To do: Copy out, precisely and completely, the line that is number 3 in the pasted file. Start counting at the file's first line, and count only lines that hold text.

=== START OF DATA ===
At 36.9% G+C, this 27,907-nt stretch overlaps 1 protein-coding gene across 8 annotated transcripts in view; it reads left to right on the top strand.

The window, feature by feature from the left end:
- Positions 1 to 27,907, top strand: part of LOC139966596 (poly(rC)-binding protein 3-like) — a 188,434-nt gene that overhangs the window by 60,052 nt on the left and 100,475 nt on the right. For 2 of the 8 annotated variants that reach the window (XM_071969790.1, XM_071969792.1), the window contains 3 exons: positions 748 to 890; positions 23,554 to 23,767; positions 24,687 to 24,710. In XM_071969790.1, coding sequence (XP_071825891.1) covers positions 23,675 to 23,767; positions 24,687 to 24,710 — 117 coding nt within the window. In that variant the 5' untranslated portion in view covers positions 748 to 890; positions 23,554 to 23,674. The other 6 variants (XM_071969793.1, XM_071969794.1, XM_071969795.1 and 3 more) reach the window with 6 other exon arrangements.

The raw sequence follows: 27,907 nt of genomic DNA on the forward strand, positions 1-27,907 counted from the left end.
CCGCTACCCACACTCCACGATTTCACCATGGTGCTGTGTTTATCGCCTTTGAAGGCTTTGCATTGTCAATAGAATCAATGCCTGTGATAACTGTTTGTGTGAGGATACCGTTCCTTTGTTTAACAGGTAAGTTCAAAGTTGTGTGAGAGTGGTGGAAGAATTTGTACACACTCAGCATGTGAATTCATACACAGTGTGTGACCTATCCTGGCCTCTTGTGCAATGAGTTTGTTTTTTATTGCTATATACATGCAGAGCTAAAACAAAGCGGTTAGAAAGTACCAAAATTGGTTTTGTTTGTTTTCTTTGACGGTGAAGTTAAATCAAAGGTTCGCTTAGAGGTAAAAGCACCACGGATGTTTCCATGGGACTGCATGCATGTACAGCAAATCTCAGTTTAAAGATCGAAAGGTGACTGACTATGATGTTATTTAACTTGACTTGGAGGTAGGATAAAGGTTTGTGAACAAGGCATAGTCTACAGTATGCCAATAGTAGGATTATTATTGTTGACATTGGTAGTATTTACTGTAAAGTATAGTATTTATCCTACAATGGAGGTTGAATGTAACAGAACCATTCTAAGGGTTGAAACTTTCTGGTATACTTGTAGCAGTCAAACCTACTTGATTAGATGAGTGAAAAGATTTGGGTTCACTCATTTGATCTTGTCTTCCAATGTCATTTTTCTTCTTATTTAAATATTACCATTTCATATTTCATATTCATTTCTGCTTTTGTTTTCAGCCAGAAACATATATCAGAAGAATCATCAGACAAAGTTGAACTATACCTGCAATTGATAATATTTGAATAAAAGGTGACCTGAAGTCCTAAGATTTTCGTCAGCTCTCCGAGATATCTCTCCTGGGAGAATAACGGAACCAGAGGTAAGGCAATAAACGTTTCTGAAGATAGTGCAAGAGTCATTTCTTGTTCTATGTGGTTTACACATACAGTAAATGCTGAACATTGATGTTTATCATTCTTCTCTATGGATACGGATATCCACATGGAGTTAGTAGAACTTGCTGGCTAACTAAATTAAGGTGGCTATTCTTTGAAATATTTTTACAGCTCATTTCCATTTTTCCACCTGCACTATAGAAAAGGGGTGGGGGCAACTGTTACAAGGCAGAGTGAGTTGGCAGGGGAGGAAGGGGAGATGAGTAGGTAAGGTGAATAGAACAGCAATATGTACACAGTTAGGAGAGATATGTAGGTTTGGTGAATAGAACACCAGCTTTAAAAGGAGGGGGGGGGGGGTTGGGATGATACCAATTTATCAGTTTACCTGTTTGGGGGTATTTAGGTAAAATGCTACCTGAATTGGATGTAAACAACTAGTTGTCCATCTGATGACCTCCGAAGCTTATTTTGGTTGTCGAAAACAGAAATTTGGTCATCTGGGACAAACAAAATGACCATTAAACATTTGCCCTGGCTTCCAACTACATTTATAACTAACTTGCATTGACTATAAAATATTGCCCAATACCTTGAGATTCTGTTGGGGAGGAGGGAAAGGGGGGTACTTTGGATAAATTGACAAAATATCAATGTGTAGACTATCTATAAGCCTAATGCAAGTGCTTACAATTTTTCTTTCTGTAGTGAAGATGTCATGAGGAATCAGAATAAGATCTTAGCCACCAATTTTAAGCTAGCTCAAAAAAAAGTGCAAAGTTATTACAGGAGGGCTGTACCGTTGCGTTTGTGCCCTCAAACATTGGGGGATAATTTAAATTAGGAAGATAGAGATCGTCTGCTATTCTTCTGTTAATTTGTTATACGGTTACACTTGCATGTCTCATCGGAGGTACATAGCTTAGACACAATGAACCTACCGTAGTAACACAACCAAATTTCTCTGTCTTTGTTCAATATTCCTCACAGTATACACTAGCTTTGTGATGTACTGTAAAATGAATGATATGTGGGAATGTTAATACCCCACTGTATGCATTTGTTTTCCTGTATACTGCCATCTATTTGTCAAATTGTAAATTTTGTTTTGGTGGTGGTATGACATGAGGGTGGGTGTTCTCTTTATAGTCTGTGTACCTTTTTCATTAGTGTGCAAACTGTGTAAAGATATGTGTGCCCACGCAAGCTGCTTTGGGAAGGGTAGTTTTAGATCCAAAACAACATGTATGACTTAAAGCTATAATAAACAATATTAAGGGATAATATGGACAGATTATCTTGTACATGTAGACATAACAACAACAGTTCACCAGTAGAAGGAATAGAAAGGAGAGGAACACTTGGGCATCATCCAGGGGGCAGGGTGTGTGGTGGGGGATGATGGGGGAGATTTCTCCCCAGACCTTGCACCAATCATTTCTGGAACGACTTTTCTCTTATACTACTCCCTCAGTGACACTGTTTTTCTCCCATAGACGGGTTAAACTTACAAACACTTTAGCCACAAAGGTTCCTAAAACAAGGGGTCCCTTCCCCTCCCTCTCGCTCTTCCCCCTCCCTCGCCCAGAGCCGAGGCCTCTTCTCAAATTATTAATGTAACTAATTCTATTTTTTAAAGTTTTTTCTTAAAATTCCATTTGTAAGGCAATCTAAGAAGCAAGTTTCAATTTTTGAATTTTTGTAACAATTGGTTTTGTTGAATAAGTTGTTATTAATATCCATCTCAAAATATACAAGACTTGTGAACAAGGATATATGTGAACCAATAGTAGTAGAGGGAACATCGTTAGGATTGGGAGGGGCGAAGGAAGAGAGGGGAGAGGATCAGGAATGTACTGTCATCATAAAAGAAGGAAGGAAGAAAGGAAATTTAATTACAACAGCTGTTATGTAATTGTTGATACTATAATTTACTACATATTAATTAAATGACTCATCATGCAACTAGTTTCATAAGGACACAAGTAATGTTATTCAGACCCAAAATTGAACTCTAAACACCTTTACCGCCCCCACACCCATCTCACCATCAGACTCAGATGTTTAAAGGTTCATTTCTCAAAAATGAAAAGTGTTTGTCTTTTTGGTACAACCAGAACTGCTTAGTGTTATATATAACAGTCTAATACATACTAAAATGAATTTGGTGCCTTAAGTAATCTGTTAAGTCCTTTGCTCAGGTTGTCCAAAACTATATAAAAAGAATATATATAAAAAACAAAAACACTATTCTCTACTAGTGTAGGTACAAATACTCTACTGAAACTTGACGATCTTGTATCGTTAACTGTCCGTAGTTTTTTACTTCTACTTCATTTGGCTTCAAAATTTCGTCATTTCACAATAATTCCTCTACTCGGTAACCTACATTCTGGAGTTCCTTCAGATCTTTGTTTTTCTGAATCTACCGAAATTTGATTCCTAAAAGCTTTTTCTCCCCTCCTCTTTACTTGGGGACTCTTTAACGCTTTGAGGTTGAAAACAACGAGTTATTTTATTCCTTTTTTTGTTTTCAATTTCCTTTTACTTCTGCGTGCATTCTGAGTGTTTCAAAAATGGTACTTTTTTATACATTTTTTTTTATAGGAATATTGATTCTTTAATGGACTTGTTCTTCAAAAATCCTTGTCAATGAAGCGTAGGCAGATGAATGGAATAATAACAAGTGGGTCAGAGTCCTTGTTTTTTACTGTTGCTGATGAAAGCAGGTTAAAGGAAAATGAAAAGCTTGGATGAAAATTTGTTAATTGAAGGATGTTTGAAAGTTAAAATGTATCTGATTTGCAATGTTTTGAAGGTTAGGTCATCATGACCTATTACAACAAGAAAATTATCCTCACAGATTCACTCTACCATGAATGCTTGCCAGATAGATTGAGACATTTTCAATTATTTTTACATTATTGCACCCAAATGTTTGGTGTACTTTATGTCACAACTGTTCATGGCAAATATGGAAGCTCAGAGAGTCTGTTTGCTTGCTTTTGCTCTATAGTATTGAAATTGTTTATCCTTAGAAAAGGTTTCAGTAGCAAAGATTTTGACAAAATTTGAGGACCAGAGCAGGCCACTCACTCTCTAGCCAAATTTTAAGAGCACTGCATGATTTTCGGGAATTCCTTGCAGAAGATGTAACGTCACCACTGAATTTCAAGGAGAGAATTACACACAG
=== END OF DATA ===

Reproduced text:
- Positions 1 to 27,907, top strand: part of LOC139966596 (poly(rC)-binding protein 3-like) — a 188,434-nt gene that overhangs the window by 60,052 nt on the left and 100,475 nt on the right. For 2 of the 8 annotated variants that reach the window (XM_071969790.1, XM_071969792.1), the window contains 3 exons: positions 748 to 890; positions 23,554 to 23,767; positions 24,687 to 24,710. In XM_071969790.1, coding sequence (XP_071825891.1) covers positions 23,675 to 23,767; positions 24,687 to 24,710 — 117 coding nt within the window. In that variant the 5' untranslated portion in view covers positions 748 to 890; positions 23,554 to 23,674. The other 6 variants (XM_071969793.1, XM_071969794.1, XM_071969795.1 and 3 more) reach the window with 6 other exon arrangements.